real parts (NYSE:GPC) looks poised to benefit from pricing initiatives and potential M&A. Serving markets that are less economically significant than most, I think the stock has upside from here.
The life history of the organization
GPC distributes automotive and industrial replacement parts. of The company operates in North America, Europe, and Australia and Asia, which it refers to as Australasia.
Approximately 77% of its sales come from North America, 14% from Europe and 9% from Australia.
In the auto market, the company sells parts through distribution centers, company-owned stores and independent stores. In North America, it operates under the NAPA (National Automotive Parts Association) brand. In Europe, it operates under the NAPA brand as well as Groupauto, Precisium Group, Pièces Auto, UAN, Alliance Automotive Group Germany, PartsPoint and Lausanne. In Australia, it operates under the NAPA brand and Repco.
The company offers more than 725,000 different auto parts for most vehicle makes and models, including motorcycles, EVs, RVs, buses and farm equipment.
On the industrial side, the company distributes its products through distribution centers, service centers and branches. It serves more than 200,000 maintenance, repair and operations (MRO) and OEM customers throughout the US, Canada, Mexico and Australia. Motion control represents about 40% of sales in the segment.
opportunities and risks
GPC has done a great job streamlining the business in its two key markets – automotive and industrial – and investing in technology to improve efficiency and drive growth. Over the past two years, the company has adopted more modern, cloud-based technology stacks to help in the areas of supply chain management, category management and pricing.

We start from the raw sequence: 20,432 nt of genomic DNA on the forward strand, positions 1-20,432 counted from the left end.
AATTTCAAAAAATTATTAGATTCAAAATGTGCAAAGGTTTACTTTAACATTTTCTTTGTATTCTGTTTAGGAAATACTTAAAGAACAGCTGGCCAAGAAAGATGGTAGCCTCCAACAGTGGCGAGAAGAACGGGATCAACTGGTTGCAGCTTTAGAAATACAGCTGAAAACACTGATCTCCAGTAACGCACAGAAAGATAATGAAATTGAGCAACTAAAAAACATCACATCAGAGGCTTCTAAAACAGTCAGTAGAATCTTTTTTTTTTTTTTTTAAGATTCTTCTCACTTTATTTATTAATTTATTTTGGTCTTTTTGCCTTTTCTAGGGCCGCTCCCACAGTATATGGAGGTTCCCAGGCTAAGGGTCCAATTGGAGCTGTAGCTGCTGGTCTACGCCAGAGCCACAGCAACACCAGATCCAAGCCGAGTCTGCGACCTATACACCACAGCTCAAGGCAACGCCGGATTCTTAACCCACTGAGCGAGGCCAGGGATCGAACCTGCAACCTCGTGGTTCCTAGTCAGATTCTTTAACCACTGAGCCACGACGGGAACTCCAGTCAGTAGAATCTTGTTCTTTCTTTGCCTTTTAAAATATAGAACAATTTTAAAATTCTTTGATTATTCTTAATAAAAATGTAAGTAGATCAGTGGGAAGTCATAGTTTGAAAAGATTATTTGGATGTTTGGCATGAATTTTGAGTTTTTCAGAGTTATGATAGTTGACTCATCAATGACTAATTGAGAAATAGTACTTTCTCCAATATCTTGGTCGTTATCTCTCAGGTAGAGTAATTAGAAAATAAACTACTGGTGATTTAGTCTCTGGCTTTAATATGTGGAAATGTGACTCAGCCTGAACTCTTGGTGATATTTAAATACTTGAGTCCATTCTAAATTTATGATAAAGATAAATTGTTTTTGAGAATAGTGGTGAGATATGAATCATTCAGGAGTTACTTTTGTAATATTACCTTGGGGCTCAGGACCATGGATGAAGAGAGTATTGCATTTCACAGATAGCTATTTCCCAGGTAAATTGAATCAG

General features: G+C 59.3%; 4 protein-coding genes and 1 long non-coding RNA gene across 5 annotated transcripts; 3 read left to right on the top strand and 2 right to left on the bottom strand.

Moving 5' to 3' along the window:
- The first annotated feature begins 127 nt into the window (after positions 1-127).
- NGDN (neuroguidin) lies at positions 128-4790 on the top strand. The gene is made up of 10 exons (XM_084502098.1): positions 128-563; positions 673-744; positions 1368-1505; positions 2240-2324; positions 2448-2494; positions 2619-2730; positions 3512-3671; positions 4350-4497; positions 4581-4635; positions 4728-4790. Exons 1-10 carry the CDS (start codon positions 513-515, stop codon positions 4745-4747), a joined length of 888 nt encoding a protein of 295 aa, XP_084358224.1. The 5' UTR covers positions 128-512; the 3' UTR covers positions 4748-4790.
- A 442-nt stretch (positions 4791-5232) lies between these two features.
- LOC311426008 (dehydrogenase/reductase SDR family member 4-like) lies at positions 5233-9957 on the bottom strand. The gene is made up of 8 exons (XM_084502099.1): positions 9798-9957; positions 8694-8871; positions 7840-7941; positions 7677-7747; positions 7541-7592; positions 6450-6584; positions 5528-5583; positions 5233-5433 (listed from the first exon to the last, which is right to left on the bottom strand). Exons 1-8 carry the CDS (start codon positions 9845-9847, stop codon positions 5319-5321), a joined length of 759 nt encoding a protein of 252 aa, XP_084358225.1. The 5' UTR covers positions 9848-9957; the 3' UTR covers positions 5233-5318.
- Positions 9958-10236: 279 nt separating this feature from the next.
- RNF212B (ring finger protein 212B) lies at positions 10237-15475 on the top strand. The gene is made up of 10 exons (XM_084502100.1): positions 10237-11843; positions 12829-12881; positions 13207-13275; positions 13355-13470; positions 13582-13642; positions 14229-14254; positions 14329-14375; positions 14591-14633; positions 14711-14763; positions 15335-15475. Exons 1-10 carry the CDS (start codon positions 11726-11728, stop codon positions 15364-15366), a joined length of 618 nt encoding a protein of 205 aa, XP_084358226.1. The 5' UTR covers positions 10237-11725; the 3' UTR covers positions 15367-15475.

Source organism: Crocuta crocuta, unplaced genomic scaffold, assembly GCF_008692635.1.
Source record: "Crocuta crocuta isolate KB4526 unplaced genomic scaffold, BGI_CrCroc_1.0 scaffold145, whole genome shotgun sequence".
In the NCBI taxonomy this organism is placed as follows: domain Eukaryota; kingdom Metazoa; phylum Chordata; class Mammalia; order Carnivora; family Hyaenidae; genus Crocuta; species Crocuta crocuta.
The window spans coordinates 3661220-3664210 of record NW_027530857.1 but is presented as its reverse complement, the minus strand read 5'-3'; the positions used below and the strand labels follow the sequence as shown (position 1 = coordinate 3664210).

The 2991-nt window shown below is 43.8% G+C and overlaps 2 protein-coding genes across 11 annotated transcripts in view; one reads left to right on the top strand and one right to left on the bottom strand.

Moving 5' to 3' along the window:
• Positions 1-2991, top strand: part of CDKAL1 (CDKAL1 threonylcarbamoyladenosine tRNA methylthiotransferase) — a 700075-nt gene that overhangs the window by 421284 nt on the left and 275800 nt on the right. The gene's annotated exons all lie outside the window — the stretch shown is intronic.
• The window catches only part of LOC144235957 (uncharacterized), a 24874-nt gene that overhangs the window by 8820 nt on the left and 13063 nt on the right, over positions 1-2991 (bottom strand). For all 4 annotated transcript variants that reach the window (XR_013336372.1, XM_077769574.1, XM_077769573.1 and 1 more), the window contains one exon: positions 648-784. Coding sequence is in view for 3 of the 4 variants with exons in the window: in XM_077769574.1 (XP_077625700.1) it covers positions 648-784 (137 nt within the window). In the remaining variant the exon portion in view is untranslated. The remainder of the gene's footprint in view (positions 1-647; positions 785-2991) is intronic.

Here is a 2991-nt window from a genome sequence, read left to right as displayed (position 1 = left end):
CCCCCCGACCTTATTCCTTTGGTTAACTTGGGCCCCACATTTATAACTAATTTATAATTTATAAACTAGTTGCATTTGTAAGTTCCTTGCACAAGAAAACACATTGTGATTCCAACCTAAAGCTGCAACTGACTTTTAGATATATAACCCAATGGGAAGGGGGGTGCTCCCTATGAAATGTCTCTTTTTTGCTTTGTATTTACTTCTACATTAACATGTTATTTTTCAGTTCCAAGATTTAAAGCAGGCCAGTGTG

Speaking at the Stephens Investment Conference, CFO Herbert Napier said:
“Those investments are coming from the use of technology and the technology we’re leveraging is helping us drive the business forward, that’s a big differentiator for me. Being smarter about how we manage the supply chain and being smarter about category management.”
“In this environment right now, what we’ve seen is availability where our customers are very focused and focused on quality service and ultimately price. And so making sure you get the right part in the right network at the right time is a big focus. Our technology and analytics tools are not only in the supply chain, but in category management and then They were able to help us with pricing.
Pricing has been a big focus for GPC, and the investment in analytics is providing information on which segments are performing better, as well as making strategic price increases. It can do this at both the SKU and market level. On the Q4 earnings call, President and COO William Stengel said:
“We’re seeing great price action on both sides of the business, and especially in American automotive. I would say, they’re one of the most flexible groups in terms of what they’re doing around pricing. We’ve been in this for 12 to 18 months now in a very robust way, both in terms of the technology we use, the data, working with third parties, etc. And we’re actively thinking about the right way to execute pricing strategies in line with the market. This is the core of what we do.
Digital transactions, both B2B and e-commerce, is another investment the company is focused on. According to William Stengel, President and COO at the Gabelli conference:
“For us, the way we think about it is that our electronic interaction with customers, do-it-for-me or do-it-yourself, is totally relevant. They make up about 20% of our interactions with customers.